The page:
BOULDER, Colo. - Flash flooding in Colorado has left at least three people dead, and the widespread high waters are keeping rescuers teams from reaching stranded residents and motorists in Boulder and nearby mountain communities as heavy rains hammer the area.
The National Weather Service issued a flash flood emergency for Boulder County and northwest Jefferson County, while a mandatory evacuation was in effect for the tiny community of Jamestown and the Fourmile area, northwest of Boulder.
MORE IMAGES - Colorado flooding: http://bit.ly/17tfakL
According to 10News' sister station, KMGH-TV, the first death was reported late Wednesday night in Jamestown, northwest of Boulder. Multiple buildings were reported to have collapsed in Jamestown and the person who died was trapped in one of the buildings.
The Colorado Springs Fire Department Heavy Rescue personnel recovered the body of a man from the water while conducting flood patrols in the area early Thursday morning, officials tweeted.
The most recently discovered death came from Boulder County, when the body of an adult male was found.
Boulder Office of Emergency Management spokeswoman Gabrielle Boerkircher says volunteers are trying to help stranded people until emergency crews can arrive because many roads are impassable.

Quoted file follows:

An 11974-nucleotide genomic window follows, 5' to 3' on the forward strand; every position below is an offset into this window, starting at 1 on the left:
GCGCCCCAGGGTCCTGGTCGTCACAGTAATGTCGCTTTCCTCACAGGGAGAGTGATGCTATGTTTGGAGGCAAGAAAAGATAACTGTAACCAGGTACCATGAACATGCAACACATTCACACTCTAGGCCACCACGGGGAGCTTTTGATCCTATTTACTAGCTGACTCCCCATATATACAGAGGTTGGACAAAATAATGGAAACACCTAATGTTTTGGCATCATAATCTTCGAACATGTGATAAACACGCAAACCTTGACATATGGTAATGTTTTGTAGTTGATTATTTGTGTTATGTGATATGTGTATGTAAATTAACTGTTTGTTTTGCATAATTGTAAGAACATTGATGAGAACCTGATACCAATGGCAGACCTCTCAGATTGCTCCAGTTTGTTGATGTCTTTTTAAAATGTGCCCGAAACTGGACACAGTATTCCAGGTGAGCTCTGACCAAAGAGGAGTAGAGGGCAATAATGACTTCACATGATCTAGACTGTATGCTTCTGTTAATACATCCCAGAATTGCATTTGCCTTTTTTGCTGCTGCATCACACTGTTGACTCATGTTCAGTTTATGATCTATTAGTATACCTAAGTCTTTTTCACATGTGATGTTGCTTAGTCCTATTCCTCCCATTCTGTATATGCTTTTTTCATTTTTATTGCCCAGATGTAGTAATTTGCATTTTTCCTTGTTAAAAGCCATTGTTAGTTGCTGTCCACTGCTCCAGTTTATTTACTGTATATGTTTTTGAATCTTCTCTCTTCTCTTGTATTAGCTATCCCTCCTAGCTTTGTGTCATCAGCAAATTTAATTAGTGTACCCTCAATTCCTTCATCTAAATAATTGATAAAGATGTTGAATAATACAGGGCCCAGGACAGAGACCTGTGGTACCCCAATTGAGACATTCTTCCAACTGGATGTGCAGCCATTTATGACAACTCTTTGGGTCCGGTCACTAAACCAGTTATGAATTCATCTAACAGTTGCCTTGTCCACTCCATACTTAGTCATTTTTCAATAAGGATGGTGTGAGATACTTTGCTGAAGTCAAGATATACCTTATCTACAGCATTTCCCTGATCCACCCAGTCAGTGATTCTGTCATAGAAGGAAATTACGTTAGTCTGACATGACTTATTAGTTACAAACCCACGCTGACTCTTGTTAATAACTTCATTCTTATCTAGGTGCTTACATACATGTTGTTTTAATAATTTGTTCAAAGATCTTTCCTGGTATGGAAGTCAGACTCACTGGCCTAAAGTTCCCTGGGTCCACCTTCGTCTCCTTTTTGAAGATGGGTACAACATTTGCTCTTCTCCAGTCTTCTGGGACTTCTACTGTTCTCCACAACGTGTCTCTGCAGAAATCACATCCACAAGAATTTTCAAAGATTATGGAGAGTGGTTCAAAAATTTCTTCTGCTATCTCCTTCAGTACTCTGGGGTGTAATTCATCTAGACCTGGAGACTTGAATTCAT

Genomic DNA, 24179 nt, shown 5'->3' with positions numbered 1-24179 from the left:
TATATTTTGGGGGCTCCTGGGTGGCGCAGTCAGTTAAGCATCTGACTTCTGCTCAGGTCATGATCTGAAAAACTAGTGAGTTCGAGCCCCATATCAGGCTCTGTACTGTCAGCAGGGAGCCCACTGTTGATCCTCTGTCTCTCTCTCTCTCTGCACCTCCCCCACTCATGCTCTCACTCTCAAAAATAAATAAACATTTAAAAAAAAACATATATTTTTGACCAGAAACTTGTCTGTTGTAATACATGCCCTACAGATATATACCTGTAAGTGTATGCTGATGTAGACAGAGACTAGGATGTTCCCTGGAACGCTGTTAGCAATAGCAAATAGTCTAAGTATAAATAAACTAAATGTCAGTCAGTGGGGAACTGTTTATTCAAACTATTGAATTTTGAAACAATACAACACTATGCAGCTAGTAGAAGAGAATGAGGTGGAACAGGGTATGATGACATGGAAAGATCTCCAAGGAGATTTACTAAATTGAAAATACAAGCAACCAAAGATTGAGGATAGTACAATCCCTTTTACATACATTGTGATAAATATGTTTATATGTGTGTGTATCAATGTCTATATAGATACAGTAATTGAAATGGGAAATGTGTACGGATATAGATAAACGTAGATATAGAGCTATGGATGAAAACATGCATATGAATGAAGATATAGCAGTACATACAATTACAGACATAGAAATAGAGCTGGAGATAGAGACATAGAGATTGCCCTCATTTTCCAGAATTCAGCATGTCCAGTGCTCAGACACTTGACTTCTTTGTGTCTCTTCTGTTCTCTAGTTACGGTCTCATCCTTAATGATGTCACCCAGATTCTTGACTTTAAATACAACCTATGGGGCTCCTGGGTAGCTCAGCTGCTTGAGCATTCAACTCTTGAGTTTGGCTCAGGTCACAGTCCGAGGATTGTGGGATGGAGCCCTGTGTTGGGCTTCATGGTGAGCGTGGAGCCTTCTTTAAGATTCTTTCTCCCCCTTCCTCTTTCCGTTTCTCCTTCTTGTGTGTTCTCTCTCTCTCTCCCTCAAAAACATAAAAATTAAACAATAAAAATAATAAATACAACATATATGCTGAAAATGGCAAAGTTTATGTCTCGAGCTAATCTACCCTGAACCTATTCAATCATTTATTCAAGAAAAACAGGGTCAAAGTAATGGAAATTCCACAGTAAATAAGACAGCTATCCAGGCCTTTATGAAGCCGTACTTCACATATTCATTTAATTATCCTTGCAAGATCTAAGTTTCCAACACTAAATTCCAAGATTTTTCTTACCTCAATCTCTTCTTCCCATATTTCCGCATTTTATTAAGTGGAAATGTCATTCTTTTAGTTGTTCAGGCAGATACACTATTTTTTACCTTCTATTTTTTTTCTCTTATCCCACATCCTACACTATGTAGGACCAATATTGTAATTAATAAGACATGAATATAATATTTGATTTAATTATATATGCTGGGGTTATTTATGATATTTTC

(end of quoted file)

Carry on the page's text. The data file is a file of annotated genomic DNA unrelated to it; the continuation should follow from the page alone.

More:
Boekircher says about 400 students at the University of Colorado were evacuated and the campus was shutting down Thursday because of the flooding.
The Weather Service posted flash flood warnings for Boulder County and for parts of Broomfield, Adams, Weld, Larimer, and El Paso counties.
NWS meteorologist Bob Kleyla says a 20-foot wall of water was reported in Left Hand Canyon north of Boulder. He says a firefighter radioed he was trapped in a tree, and rescuers were trying to get through.
Emergency Management also reported an overtopping dam near Big Elk Meadows or about 4 miles west of Pinewood Springs. One of four dams including Sunset Lake, Rainbow Lake, Willow Lake and Mirror Lake are overtopping and are in fear of breaching.
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Cars were swallowed early Thursday when floodwaters undercut Dillon Road near Highway 287, between Lafayette and Broomfield.
The situation was first reported with a 911 call at 5:58 a.m. Rescuers from the North Metro and Lafayette Fire Departments were dispatched and found three vehicles partially submerged.
"We were able to use ropes to stabilize the cars first," Sara Farris, North Metro Fire Rescue spokeswoman, told KMGH-TV.
Water rushed over and through all of the vehicles. One vehicle, a silver sedan, fully overturned in the water.
"There was one victim in each of the three cars, so three victims total, they each had minor injuries," Farris said.
The three drivers were taken to local hospitals for treatment. Crews are still trying to determine how to take the vehicles out of the water.
Watch KMGH-TV's continuous coverage of the Colorado flooding below (mobile users: http://bit.ly/19KAwdr):